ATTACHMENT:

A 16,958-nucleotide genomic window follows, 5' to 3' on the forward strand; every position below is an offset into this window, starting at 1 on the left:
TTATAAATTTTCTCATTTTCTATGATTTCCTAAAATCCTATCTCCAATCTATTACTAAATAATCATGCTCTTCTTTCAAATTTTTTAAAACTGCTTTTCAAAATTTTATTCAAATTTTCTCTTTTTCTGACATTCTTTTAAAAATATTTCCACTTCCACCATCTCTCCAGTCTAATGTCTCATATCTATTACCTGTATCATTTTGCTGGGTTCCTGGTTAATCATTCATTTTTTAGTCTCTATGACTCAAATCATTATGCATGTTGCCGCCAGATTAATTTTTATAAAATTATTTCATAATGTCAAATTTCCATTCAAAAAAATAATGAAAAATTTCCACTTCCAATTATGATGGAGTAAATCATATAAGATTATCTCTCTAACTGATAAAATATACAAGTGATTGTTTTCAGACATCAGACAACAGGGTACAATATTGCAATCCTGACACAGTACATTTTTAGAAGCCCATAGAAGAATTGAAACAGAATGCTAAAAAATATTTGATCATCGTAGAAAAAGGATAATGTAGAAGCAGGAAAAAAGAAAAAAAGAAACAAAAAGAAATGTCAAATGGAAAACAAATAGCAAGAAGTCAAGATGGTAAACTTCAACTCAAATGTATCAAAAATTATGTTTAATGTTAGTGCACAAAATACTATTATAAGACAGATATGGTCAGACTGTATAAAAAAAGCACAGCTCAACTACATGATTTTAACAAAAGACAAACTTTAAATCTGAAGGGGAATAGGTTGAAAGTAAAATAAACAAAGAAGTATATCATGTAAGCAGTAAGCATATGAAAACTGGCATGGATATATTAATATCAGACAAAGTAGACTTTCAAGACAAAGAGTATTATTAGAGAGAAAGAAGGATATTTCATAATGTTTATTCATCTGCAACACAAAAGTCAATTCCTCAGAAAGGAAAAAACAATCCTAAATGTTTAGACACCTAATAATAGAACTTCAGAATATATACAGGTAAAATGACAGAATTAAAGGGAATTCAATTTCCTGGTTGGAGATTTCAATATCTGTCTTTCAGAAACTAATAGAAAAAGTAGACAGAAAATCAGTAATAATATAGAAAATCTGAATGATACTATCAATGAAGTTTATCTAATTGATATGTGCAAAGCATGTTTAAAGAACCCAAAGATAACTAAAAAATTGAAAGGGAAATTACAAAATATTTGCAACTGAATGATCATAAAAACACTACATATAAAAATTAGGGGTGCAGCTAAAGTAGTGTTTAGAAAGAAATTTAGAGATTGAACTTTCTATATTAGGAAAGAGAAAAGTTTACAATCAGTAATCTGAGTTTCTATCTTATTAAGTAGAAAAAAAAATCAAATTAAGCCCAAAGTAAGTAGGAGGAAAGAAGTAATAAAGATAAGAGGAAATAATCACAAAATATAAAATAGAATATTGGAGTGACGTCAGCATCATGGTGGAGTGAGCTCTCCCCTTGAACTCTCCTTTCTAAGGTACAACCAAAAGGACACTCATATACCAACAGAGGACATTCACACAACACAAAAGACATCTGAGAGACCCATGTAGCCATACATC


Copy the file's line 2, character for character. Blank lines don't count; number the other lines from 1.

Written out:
TTATAAATTTTCTCATTTTCTATGATTTCCTAAAATCCTATCTCCAATCTATTACTAAATAATCATGCTCTTCTTTCAAATTTTTTAAAACTGCTTTTCAAAATTTTATTCAAATTTTCTCTTTTTCTGACATTCTTTTAAAAATATTTCCACTTCCACCATCTCTCCAGTCTAATGTCTCATATCTATTACCTGTATCATTTTGCTGGGTTCCTGGTTAATCATTCATTTTTTAGTCTCTATGACTCAAATCATTATGCATGTTGCCGCCAGATTAATTTTTATAAAATTATTTCATAATGTCAAATTTCCATTCAAAAAAATAATGAAAAATTTCCACTTCCAATTATGATGGAGTAAATCATATAAGATTATCTCTCTAACTGATAAAATATACAAGTGATTGTTTTCAGACATCAGACAACAGGGTACAATATTGCAATCCTGACACAGTACATTTTTAGAAGCCCATAGAAGAATTGAAACAGAATGCTAAAAAATATTTGATCATCGTAGAAAAAGGATAATGTAGAAGCAGGAAAAAAGAAAAAAAGAAACAAAAAGAAATGTCAAATGGAAAACAAATAGCAAGAAGTCAAGATGGTAAACTTCAACTCAAATGTATCAAAAATTATGTTTAATGTTAGTGCACAAAATACTATTATAAGACAGATATGGTCAGACTGTATAAAAAAAGCACAGCTCAACTACATGATTTTAACAAAAGACAAACTTTAAATCTGAAGGGGAATAGGTTGAAAGTAAAATAAACAAAGAAGTATATCATGTAAGCAGTAAGCATATGAAAACTGGCATGGATATATTAATATCAGACAAAGTAGACTTTCAAGACAAAGAGTATTATTAGAGAGAAAGAAGGATATTTCATAATGTTTATTCATCTGCAACACAAAAGTCAATTCCTCAGAAAGGAAAAAACAATCCTAAATGTTTAGACACCTAATAATAGAACTTCAGAATATATACAGGTAAAATGACAGAATTAAAGGGAATTCAATTTCCTGGTTGGAGATTTCAATATCTGTCTTTCAGAAACTAATAGAAAAAGTAGACAGAAAATCAGTAATAATATAGAAAATCTGAATGATACTATCAATGAAGTTTATCTAATTGATATGTGCAAAGCATGTTTAAAGAACCCAAAGATAACTAAAAAATTGAAAGGGAAATTACAAAATATTTGCAACTGAATGATCATAAAAACACTACATATAAAAATTAGGGGTGCAGCTAAAGTAGTGTTTAGAAAGAAATTTAGAGATTGAACTTTCTATATTAGGAAAGAGAAAAGTTTACAATCAGTAATCTGAGTTTCTATCTTATTAAGTAGAAAAAAAAATCAAATTAAGCCCAAAGTAAGTAGGAGGAAAGAAGTAATAAAGATAAGAGGAAATAATCACAAAATATAAAATAGAATATTGGAGTGACGTCAGCATCATGGTGGAGTGAGCTCTCCCCTTGAACTCTCCTTTCTAAGGTACAACCAAAAGGACACTCATATACCAACAGAGGACATTCACACAACACAAAAGACATCTGAGAGACCCATGTAGCCATACATC